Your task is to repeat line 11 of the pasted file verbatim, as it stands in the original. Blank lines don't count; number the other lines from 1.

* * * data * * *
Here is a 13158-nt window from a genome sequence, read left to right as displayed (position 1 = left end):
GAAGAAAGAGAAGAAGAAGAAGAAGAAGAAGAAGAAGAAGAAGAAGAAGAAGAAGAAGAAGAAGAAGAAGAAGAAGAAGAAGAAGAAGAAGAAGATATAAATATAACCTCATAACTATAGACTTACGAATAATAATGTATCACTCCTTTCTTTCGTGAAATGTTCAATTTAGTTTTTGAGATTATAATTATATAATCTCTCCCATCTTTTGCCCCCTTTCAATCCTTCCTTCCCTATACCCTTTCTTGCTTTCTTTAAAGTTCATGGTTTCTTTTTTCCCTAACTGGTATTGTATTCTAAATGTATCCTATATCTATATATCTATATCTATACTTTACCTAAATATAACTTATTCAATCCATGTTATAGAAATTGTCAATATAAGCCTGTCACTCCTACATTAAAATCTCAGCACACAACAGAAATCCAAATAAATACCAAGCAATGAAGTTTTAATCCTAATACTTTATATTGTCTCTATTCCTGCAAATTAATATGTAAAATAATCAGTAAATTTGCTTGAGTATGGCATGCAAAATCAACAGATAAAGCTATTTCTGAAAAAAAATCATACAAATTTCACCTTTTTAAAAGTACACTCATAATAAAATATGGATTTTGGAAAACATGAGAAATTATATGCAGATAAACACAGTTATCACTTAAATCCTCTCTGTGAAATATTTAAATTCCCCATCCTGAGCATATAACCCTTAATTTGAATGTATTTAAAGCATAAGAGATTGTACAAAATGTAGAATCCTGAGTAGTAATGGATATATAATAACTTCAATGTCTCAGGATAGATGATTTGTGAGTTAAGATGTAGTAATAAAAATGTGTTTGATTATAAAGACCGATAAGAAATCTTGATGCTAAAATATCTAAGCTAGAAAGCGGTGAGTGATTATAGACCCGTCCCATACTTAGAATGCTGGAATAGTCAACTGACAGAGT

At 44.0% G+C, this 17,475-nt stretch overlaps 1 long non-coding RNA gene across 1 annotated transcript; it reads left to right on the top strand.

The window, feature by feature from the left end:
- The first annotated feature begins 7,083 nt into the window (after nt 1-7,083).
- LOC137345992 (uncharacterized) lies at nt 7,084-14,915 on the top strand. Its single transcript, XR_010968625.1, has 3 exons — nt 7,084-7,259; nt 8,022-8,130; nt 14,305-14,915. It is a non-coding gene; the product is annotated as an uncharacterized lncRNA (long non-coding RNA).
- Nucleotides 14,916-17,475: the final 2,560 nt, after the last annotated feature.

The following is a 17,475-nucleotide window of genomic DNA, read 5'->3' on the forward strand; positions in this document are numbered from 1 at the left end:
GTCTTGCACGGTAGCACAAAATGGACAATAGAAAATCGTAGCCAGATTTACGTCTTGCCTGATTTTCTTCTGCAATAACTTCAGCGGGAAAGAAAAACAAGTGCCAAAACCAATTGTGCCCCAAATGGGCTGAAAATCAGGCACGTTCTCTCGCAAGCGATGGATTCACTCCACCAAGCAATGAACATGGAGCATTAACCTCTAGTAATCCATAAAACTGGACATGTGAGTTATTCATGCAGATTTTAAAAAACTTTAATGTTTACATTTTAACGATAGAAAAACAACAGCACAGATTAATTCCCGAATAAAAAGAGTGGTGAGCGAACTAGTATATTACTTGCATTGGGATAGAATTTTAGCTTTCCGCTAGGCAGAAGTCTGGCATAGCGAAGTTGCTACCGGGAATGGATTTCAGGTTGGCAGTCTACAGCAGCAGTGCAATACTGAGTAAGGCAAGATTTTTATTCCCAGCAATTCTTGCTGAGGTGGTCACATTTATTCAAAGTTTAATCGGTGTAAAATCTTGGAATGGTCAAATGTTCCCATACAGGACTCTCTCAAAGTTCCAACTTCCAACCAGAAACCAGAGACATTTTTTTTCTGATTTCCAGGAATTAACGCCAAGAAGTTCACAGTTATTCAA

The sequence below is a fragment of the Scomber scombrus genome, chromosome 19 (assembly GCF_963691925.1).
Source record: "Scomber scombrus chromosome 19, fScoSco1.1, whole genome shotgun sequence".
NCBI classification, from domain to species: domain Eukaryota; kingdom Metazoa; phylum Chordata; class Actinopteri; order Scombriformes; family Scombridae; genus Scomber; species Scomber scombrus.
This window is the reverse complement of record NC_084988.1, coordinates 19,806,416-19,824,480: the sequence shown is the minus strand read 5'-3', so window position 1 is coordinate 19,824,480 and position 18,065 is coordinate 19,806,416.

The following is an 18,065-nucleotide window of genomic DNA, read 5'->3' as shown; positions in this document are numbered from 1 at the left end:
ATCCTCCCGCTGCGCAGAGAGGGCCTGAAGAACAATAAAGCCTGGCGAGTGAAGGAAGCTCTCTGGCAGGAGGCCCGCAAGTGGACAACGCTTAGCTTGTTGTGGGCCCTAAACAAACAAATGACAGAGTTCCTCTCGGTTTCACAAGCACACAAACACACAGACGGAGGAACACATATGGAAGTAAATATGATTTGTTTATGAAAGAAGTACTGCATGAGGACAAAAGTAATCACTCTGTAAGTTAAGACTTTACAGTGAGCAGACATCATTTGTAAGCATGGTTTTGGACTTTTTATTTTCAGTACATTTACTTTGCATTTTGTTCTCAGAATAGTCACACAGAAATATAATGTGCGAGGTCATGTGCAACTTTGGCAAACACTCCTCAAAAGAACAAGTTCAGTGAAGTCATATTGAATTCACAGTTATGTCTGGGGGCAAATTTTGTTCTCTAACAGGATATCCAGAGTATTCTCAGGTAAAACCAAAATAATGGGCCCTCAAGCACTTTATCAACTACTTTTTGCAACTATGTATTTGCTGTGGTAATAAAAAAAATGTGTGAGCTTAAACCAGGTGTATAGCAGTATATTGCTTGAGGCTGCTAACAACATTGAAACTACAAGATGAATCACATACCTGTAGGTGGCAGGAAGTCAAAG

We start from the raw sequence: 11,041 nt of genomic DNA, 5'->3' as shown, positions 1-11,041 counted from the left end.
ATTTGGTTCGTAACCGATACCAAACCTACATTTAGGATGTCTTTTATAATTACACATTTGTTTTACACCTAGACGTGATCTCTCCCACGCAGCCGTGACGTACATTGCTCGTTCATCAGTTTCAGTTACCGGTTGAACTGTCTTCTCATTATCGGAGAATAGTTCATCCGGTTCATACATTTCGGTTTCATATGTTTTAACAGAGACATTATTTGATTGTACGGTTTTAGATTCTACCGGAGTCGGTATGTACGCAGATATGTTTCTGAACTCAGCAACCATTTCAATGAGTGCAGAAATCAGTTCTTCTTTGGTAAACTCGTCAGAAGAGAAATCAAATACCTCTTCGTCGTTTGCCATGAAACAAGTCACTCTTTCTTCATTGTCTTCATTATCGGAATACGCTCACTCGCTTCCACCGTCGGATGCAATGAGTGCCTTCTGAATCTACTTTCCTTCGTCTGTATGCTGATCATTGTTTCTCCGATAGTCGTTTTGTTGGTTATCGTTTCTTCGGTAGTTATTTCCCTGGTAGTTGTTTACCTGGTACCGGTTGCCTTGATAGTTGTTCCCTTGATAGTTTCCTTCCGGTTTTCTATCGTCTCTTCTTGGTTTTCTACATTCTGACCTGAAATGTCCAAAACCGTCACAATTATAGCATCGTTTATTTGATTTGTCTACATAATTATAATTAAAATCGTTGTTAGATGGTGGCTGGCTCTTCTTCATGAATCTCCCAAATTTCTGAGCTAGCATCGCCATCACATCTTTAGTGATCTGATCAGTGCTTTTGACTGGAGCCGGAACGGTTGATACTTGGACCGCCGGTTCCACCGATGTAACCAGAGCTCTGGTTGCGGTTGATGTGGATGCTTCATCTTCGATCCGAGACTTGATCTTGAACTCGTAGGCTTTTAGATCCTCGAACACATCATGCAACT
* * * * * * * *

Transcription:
Source record: "Scomber scombrus chromosome 19, fScoSco1.1, whole genome shotgun sequence".